The Defence White Paper signals full-steam ahead for Australia’s most expensive defence project ever: the design and construction, in Australia, of 12 conventionally-powered submarines. With A$200m committed to funding initial designs, however, the enormity of the challenge will start to surface. Australia now has to create submarines with greater range and endurance than anything built by countries with generations of experience.
Hopefully, Canberra analysed its alternatives to the point of exhaustion. In about two years’ time, Adelaide will start to fill up with the 1,500-or-so foreign draughtsmen and engineers that RAND says Australia will have to import, just to execute the design work. And as these experienced submarine designers wrestle with the performance parameters set by government, they’ll pose one very awkward question: “Why are you asking us to design a nuclear-powered submarine without a nuclear engine?”
Currently, the government has no answer. The White Paper simply says that “consideration of a nuclear powered submarine capability [… has been] ruled out”. This reticence is mistake. As Collins Mk II rises from the drawing board, the case for purchasing nuclear-powered boats will only get stronger.
First, consider the money. The projected cost of an all-new 4,000 tonne conventional boat is estimated by ASPI to be over A$3 billion, which includes all project costs. This is approximately the same as the sail-away cost of a much larger Virginia class nuclear submarine off an established production line, and could even be more than a French or British nuclear submarine which would almost certainly sail away for less than $2 billion. Defence would still have to purchase the support systems to get the boats into Australian service, but the industrial and program costs sunk into getting a first-in-class to work would be borne by someone else.
Besides being less risky to procure, these nuclear-powered vessels would be far more powerful than conventionally-powered boats. They could arrive on station faster, stay there longer, carry more weapons, and fight more aggressively. As a deterrent, they’d be many times more formidable.
The Royal Australian Navy might play a simple war game once the new design matures. They could invite a retired American submarine captain over and say : “Sir, to achieve a specific objective in the middle of the Pacific or Indian oceans you have a straight choice between having, under your command, one single nuclear-powered boat, or ‘X’ number of our Collins Mk.II?” Even at this distance, his ‘X’ is likely to be two or three. Expressed as an opportunity cost in dollars, the answer is horrendous.
The objections to going nuclear are clear; but as the challenges of Collins Mk.II become less opaque, the question will be: did the Government diligently and unemotionally address them?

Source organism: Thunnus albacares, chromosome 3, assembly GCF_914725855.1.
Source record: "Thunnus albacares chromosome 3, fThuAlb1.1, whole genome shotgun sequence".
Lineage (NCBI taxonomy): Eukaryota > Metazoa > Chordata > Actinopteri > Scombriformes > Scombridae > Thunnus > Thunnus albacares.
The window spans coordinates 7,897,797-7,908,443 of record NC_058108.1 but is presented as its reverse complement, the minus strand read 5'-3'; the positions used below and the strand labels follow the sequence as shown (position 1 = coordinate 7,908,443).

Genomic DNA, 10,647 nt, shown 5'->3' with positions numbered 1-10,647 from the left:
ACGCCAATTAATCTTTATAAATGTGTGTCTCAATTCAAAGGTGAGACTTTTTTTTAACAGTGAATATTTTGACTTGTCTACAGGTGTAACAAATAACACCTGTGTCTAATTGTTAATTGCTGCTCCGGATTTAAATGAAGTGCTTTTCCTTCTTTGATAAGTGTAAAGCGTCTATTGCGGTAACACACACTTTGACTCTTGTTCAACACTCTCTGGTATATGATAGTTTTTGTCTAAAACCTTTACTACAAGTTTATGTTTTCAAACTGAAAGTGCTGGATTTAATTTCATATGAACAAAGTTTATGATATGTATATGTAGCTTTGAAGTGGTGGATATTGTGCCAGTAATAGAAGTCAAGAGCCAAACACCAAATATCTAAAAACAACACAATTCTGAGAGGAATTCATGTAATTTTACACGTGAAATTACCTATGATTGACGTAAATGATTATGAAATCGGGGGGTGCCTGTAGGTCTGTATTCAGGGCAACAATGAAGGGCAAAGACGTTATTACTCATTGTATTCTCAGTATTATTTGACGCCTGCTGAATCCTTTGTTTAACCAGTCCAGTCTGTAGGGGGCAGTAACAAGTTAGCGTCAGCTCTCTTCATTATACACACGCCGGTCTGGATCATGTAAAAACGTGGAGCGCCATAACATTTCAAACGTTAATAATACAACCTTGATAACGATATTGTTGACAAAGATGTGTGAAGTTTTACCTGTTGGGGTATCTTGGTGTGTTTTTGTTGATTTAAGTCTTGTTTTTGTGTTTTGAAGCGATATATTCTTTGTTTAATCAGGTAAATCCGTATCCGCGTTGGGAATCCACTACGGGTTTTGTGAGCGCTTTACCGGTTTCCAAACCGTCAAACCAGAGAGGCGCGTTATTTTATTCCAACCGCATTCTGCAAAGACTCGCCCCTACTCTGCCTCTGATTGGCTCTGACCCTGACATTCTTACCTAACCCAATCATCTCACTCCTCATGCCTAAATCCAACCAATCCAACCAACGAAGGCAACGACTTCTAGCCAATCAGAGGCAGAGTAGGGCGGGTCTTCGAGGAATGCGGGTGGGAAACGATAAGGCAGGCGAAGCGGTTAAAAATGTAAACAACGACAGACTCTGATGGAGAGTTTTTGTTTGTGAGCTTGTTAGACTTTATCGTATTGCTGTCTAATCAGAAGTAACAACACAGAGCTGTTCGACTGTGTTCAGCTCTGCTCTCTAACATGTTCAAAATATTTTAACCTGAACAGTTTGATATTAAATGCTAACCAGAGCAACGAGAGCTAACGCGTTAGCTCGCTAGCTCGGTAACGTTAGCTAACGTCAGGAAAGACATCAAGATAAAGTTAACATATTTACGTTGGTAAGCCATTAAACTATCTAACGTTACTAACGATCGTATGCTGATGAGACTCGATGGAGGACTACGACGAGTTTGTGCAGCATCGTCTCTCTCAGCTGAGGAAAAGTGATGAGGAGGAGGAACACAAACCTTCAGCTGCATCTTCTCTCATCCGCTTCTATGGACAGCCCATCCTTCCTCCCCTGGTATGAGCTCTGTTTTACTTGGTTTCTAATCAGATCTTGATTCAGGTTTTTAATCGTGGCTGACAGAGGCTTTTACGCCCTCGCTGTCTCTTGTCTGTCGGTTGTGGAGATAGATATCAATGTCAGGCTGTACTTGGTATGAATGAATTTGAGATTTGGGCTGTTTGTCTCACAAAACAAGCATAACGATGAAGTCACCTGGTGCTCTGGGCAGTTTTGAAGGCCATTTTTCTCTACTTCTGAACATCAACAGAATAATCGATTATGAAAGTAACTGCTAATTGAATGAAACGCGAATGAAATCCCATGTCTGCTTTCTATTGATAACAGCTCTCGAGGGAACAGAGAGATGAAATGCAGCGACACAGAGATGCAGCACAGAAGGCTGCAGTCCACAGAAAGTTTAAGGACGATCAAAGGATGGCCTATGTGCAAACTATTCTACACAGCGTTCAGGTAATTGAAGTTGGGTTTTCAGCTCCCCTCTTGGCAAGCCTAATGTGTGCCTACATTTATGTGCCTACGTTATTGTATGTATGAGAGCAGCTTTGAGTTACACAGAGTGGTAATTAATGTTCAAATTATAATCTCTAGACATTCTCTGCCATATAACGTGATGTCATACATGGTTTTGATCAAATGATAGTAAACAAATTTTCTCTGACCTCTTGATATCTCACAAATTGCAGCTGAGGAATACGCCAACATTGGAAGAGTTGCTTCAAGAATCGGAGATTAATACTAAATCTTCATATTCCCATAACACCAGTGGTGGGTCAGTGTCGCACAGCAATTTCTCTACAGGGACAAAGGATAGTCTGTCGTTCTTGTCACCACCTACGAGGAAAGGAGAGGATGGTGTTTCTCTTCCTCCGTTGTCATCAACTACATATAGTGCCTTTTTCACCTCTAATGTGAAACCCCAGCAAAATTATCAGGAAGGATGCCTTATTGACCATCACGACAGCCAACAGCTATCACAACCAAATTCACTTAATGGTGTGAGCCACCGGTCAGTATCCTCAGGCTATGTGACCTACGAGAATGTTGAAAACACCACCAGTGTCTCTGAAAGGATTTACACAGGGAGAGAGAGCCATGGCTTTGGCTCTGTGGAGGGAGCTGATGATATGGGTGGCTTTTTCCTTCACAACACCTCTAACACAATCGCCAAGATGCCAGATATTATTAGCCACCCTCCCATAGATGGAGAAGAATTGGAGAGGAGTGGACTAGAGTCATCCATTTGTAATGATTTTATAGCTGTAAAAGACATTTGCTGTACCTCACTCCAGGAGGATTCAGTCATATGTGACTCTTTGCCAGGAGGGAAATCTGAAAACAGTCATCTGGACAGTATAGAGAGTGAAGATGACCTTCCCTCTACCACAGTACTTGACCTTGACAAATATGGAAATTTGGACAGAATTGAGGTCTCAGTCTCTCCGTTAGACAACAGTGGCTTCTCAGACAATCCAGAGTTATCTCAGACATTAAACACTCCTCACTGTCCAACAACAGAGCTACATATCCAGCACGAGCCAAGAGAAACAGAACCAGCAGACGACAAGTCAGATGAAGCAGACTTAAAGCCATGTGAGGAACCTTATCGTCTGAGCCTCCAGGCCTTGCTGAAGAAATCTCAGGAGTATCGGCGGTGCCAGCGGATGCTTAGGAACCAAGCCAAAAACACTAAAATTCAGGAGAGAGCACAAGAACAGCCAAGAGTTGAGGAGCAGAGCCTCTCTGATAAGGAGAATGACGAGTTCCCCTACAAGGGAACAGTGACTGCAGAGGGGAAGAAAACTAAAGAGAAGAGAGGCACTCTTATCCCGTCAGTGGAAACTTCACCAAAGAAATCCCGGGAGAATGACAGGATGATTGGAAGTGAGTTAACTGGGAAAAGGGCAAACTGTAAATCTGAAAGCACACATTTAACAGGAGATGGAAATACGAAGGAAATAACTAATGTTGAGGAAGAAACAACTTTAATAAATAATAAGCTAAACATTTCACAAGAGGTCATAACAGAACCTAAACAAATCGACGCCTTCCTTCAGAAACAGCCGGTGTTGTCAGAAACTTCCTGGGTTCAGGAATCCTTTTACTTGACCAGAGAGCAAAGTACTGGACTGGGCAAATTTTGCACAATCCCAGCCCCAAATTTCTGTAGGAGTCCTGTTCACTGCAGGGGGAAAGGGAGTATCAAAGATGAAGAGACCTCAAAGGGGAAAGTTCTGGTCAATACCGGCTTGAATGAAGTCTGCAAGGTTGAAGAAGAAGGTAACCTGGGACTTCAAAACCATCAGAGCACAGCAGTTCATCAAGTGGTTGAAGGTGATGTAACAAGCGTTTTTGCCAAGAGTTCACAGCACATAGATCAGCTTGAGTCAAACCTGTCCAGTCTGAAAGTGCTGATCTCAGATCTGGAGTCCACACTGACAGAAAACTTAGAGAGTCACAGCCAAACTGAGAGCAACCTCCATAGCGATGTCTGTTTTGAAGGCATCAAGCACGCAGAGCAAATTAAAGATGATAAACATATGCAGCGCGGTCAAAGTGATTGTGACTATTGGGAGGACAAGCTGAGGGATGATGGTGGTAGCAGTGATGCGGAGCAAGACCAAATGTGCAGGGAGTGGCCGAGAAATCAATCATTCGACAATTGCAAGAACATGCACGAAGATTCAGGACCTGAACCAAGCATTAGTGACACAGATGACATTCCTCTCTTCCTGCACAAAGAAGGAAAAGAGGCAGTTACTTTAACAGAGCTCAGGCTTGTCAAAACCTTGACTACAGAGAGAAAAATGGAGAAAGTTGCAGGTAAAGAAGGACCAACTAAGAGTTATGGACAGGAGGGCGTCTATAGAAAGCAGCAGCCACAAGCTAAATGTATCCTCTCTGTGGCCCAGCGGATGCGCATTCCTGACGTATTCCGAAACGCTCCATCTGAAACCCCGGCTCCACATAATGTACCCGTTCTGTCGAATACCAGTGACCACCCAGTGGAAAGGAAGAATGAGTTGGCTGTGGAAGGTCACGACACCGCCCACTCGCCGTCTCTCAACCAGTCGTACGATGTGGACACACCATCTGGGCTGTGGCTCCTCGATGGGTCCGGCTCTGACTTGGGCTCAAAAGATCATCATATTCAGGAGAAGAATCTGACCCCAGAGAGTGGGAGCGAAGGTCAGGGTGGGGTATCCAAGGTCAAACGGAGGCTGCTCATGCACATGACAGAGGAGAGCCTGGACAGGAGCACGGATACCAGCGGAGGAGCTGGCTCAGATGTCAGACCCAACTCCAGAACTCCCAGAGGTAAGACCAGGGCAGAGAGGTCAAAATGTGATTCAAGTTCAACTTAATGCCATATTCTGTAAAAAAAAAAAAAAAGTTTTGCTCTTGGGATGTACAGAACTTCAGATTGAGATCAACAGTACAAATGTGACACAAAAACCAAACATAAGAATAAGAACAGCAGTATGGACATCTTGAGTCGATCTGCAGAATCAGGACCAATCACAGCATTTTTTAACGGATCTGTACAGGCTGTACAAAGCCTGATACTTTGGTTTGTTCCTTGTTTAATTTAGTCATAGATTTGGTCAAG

If the over-riding justification for an Australia-built fleet is operational independence, then Government should look squarely at what the current fleet delivers. Only one third of the Collins fleet is generally seaworthy. Refitting them takes four to five times the work required on similar comparable European vessels. And upgrading them requires US help for the most complex elements—the sensors, combat system and weapons.
Australia could almost certainly sustain a fleet of nuclear boats to a higher level of operational availability than currently possible. Neither the US nor UK boats ever need refuelling. The core is closed for the lifetime of the submarine, so the additional nuclear engineering required for through-life support is modest. Establishing a first-class nuclear-boat maintenance facility in Australia would be expensive, but pales beside the gargantuan cost of re-launching the Australian Submarine Corporate (ASC) as a construction yard.
Alternatively, Australia could avoid the cost and political risk of building maintenance facilities here, and instead operate the boats on a similar cycle to the United States Navy’s Guam-based submarines. This would mean the submarines having only a small maintenance footprint here and returning to US West Coast for periodic refits, which is pretty much how the RAAF maintains its fleet of C-17 strategic transports.
In either case, you don’t need a construction yard to maintain a submarine. The activities are quite different. British nuclear boats never re-visit the Barrow yard where they are built.
Nor would the fact Australia’s boats were foreign-built boats necessarily diminish the country’s strategic independence. There’s a fundamental difference between depending on an ally to come to your aid (which, in extremis, Australia does now) and depending on your ally not to obstruct you from paying to defend yourself. That’s why the UK ultimately trusts US not to abuse its position as the supplier–owner of its Trident ballistic missiles, on which the UK’s independent deterrent relies.
Does the case against nuclear boats ultimately rest, then, on Australian jobs foregone? That flank, too, is exposed. Re-booting ASC will merely kick-start thousands of careers that will go nowhere once each design and construction phase is complete. Better, surely, to play the international defence procurement game, and trade jobs on submarines for offsets in industries where Australia can build competitive advantage—and careers with a future.
The stakes couldn’t be higher. Asia is rising and submarines will become Australia’s primary defence asset for many decades. For now, the government has passed on the one weapon that could deliver genuine independent strategic security. But like a pair of lethal mines, cost and capability are floating right in the path Australia’s home-grown subs. This won’t be the last we hear of Australia’s nuclear option.
Phil Radford is a freelance writer, based in Sydney. He specialises in naval strategy and defence procurement. Image courtesy of Flickr user Defence Images.